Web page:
2023-05-19 49 英文报告下载
NAICS’s 6-digit codes are the most finely grained U.S. government industry classifications. The Census Bureau divides the economy into 1,057 industries in this classification. Using 6-digit NAICS codes and Census data, the Information Technology and Innovation Foundation (ITIF) found that the average C4 ratio (the share of sales captured by the top four firms in an industry) increased by just 1 percentage point from 2002 to 2017, from 34.3 percent to 35.3 percent.12 Only 4 percent of U.S. industries were highly concentrated in 2017, with the share of industries with low concentration growing by around 25 percent from 2002 to 2017. In addition, as shown in figure 1, the more concentrated an industry was in 2002, the higher the likelihood it became less concentrated by 2017. The fact that the concentration has not been growing overall is a major blow to the foundational tenet of Philippon’s theory.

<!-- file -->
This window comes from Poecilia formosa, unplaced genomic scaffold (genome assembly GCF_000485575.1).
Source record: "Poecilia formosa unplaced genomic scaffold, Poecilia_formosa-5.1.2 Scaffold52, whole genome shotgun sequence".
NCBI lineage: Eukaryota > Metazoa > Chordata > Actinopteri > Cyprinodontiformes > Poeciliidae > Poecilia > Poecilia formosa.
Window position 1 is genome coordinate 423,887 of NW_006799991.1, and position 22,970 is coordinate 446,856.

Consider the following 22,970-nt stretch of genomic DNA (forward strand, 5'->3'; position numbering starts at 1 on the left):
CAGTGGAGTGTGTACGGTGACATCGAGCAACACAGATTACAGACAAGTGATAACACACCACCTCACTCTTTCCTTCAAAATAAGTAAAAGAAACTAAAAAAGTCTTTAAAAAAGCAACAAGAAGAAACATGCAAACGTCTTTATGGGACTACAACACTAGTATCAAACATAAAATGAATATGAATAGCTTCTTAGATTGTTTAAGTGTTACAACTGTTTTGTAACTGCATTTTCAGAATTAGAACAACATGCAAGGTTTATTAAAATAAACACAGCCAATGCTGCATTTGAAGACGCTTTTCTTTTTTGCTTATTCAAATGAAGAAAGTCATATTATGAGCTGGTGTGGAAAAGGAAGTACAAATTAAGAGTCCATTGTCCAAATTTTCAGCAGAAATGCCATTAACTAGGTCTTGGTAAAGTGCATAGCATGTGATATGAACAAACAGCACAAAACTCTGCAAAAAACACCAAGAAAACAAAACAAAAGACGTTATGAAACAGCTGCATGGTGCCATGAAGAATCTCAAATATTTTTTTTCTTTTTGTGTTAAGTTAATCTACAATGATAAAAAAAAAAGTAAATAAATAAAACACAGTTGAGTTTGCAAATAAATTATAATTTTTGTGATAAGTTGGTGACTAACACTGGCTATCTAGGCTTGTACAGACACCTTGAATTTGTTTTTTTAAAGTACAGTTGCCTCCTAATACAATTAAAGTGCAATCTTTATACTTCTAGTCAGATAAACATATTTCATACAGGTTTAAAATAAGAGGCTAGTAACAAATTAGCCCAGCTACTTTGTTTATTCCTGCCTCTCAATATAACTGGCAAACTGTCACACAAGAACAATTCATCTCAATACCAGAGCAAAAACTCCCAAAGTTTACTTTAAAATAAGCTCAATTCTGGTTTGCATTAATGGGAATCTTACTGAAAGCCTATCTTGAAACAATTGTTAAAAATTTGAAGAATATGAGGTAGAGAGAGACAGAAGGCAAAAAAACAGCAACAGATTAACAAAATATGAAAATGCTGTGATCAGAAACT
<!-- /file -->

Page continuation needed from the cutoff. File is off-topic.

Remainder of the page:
Regarding the EU, granular concentration data is not accessible. With what evidence we do have, it seems that concentration has been slightly increasing in narrowly defined product markets. Researchers from the Center for Economic and Policy Research conducted a comprehensive study of concentration levels in 20,000 EU markets. They found that “concentration has increased over time on average [in the EU].”16 The report finds that “average concentration is particularly high in narrowly-defined national markets” and that concentration has more steeply increased in EU-wide markets.17 In other words, when researchers use proper market definitions, they show that Europe is not seeing a significant decline in market concentration over time, as Philippon claims. While European antitrust deters many efficient combinations, it is not actually driving down average market concentration, as Philippon claimed.